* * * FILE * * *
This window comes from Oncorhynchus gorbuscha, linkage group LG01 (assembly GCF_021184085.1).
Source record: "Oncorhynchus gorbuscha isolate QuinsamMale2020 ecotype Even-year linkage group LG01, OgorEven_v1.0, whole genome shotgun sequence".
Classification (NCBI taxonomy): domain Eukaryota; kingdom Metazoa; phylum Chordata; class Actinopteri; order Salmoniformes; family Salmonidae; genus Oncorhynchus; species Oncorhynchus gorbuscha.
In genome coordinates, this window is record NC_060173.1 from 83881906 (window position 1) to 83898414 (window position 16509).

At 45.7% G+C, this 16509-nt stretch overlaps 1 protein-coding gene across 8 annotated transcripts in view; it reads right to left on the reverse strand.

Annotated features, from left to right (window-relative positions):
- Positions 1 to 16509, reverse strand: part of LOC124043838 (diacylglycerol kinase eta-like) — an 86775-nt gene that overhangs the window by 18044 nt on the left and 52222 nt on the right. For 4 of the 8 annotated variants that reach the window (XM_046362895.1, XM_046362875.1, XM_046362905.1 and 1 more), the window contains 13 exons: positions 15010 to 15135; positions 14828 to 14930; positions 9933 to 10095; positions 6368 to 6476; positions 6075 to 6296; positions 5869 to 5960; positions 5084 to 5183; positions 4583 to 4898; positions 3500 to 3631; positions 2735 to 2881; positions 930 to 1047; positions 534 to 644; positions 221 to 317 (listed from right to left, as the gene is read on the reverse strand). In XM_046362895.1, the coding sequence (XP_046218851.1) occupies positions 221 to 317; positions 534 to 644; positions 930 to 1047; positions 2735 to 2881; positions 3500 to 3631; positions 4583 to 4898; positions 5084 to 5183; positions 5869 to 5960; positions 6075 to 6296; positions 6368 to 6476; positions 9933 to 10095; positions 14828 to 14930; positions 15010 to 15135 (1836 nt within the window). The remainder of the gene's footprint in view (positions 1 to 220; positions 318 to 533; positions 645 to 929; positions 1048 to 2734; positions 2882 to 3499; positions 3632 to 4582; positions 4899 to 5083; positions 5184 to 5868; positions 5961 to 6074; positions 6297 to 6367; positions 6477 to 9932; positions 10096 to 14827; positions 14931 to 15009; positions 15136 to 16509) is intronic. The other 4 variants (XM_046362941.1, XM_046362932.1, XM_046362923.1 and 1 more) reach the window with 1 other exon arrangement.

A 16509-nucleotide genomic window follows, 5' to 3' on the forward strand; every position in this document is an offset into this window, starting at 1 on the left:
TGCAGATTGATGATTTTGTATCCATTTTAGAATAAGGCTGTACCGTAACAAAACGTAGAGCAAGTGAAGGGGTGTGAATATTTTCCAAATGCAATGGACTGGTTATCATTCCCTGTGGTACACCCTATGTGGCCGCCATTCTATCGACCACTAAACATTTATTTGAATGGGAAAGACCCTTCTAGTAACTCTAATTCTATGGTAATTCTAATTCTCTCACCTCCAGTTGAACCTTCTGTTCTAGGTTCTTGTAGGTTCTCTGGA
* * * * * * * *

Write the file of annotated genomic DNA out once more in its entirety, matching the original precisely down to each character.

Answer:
This window comes from Oncorhynchus gorbuscha, linkage group LG01 (assembly GCF_021184085.1).
Source record: "Oncorhynchus gorbuscha isolate QuinsamMale2020 ecotype Even-year linkage group LG01, OgorEven_v1.0, whole genome shotgun sequence".
Classification (NCBI taxonomy): domain Eukaryota; kingdom Metazoa; phylum Chordata; class Actinopteri; order Salmoniformes; family Salmonidae; genus Oncorhynchus; species Oncorhynchus gorbuscha.
In genome coordinates, this window is record NC_060173.1 from 83881906 (window position 1) to 83898414 (window position 16509).

At 45.7% G+C, this 16509-nt stretch overlaps 1 protein-coding gene across 8 annotated transcripts in view; it reads right to left on the reverse strand.

Annotated features, from left to right (window-relative positions):
- Positions 1 to 16509, reverse strand: part of LOC124043838 (diacylglycerol kinase eta-like) — an 86775-nt gene that overhangs the window by 18044 nt on the left and 52222 nt on the right. For 4 of the 8 annotated variants that reach the window (XM_046362895.1, XM_046362875.1, XM_046362905.1 and 1 more), the window contains 13 exons: positions 15010 to 15135; positions 14828 to 14930; positions 9933 to 10095; positions 6368 to 6476; positions 6075 to 6296; positions 5869 to 5960; positions 5084 to 5183; positions 4583 to 4898; positions 3500 to 3631; positions 2735 to 2881; positions 930 to 1047; positions 534 to 644; positions 221 to 317 (listed from right to left, as the gene is read on the reverse strand). In XM_046362895.1, the coding sequence (XP_046218851.1) occupies positions 221 to 317; positions 534 to 644; positions 930 to 1047; positions 2735 to 2881; positions 3500 to 3631; positions 4583 to 4898; positions 5084 to 5183; positions 5869 to 5960; positions 6075 to 6296; positions 6368 to 6476; positions 9933 to 10095; positions 14828 to 14930; positions 15010 to 15135 (1836 nt within the window). The remainder of the gene's footprint in view (positions 1 to 220; positions 318 to 533; positions 645 to 929; positions 1048 to 2734; positions 2882 to 3499; positions 3632 to 4582; positions 4899 to 5083; positions 5184 to 5868; positions 5961 to 6074; positions 6297 to 6367; positions 6477 to 9932; positions 10096 to 14827; positions 14931 to 15009; positions 15136 to 16509) is intronic. The other 4 variants (XM_046362941.1, XM_046362932.1, XM_046362923.1 and 1 more) reach the window with 1 other exon arrangement.

A 16509-nucleotide genomic window follows, 5' to 3' on the forward strand; every position in this document is an offset into this window, starting at 1 on the left:
TGCAGATTGATGATTTTGTATCCATTTTAGAATAAGGCTGTACCGTAACAAAACGTAGAGCAAGTGAAGGGGTGTGAATATTTTCCAAATGCAATGGACTGGTTATCATTCCCTGTGGTACACCCTATGTGGCCGCCATTCTATCGACCACTAAACATTTATTTGAATGGGAAAGACCCTTCTAGTAACTCTAATTCTATGGTAATTCTAATTCTCTCACCTCCAGTTGAACCTTCTGTTCTAGGTTCTTGTAGGTTCTCTGGA